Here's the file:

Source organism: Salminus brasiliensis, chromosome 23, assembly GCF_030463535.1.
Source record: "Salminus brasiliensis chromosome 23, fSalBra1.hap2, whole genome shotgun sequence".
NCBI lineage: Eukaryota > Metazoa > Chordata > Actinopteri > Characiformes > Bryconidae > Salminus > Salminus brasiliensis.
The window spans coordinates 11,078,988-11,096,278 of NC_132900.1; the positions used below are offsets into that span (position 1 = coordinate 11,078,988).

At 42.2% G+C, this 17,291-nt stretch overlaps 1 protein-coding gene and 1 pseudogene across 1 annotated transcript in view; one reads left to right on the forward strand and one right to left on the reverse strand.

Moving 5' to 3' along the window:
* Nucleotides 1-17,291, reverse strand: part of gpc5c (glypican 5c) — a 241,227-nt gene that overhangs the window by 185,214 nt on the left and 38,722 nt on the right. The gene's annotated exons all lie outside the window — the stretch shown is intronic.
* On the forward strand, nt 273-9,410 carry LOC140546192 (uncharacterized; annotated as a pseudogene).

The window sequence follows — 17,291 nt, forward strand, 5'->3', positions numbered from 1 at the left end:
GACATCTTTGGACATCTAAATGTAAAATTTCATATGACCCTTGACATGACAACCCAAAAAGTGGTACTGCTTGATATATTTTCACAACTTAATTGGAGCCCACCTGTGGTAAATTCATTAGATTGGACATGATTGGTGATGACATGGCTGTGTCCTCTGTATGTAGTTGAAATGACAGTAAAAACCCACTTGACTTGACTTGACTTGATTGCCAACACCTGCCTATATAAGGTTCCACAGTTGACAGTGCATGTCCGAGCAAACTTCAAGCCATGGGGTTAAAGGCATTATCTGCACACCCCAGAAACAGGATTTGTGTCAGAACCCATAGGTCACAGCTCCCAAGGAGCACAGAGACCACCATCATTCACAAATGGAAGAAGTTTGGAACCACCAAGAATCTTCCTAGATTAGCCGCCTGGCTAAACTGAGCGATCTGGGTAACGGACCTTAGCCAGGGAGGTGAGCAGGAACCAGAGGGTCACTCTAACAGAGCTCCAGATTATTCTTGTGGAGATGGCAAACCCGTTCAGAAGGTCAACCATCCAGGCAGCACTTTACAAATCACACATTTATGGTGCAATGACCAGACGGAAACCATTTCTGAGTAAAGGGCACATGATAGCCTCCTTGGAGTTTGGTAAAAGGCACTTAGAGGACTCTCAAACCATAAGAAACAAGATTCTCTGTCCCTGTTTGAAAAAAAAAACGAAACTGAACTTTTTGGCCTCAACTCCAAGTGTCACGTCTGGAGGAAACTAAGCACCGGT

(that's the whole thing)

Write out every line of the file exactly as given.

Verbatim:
Source organism: Salminus brasiliensis, chromosome 23, assembly GCF_030463535.1.
Source record: "Salminus brasiliensis chromosome 23, fSalBra1.hap2, whole genome shotgun sequence".
NCBI lineage: Eukaryota > Metazoa > Chordata > Actinopteri > Characiformes > Bryconidae > Salminus > Salminus brasiliensis.
The window spans coordinates 11,078,988-11,096,278 of NC_132900.1; the positions used below are offsets into that span (position 1 = coordinate 11,078,988).

At 42.2% G+C, this 17,291-nt stretch overlaps 1 protein-coding gene and 1 pseudogene across 1 annotated transcript in view; one reads left to right on the forward strand and one right to left on the reverse strand.

Moving 5' to 3' along the window:
* Nucleotides 1-17,291, reverse strand: part of gpc5c (glypican 5c) — a 241,227-nt gene that overhangs the window by 185,214 nt on the left and 38,722 nt on the right. The gene's annotated exons all lie outside the window — the stretch shown is intronic.
* On the forward strand, nt 273-9,410 carry LOC140546192 (uncharacterized; annotated as a pseudogene).

The window sequence follows — 17,291 nt, forward strand, 5'->3', positions numbered from 1 at the left end:
GACATCTTTGGACATCTAAATGTAAAATTTCATATGACCCTTGACATGACAACCCAAAAAGTGGTACTGCTTGATATATTTTCACAACTTAATTGGAGCCCACCTGTGGTAAATTCATTAGATTGGACATGATTGGTGATGACATGGCTGTGTCCTCTGTATGTAGTTGAAATGACAGTAAAAACCCACTTGACTTGACTTGACTTGATTGCCAACACCTGCCTATATAAGGTTCCACAGTTGACAGTGCATGTCCGAGCAAACTTCAAGCCATGGGGTTAAAGGCATTATCTGCACACCCCAGAAACAGGATTTGTGTCAGAACCCATAGGTCACAGCTCCCAAGGAGCACAGAGACCACCATCATTCACAAATGGAAGAAGTTTGGAACCACCAAGAATCTTCCTAGATTAGCCGCCTGGCTAAACTGAGCGATCTGGGTAACGGACCTTAGCCAGGGAGGTGAGCAGGAACCAGAGGGTCACTCTAACAGAGCTCCAGATTATTCTTGTGGAGATGGCAAACCCGTTCAGAAGGTCAACCATCCAGGCAGCACTTTACAAATCACACATTTATGGTGCAATGACCAGACGGAAACCATTTCTGAGTAAAGGGCACATGATAGCCTCCTTGGAGTTTGGTAAAAGGCACTTAGAGGACTCTCAAACCATAAGAAACAAGATTCTCTGTCCCTGTTTGAAAAAAAAAACGAAACTGAACTTTTTGGCCTCAACTCCAAGTGTCACGTCTGGAGGAAACTAAGCACCGGT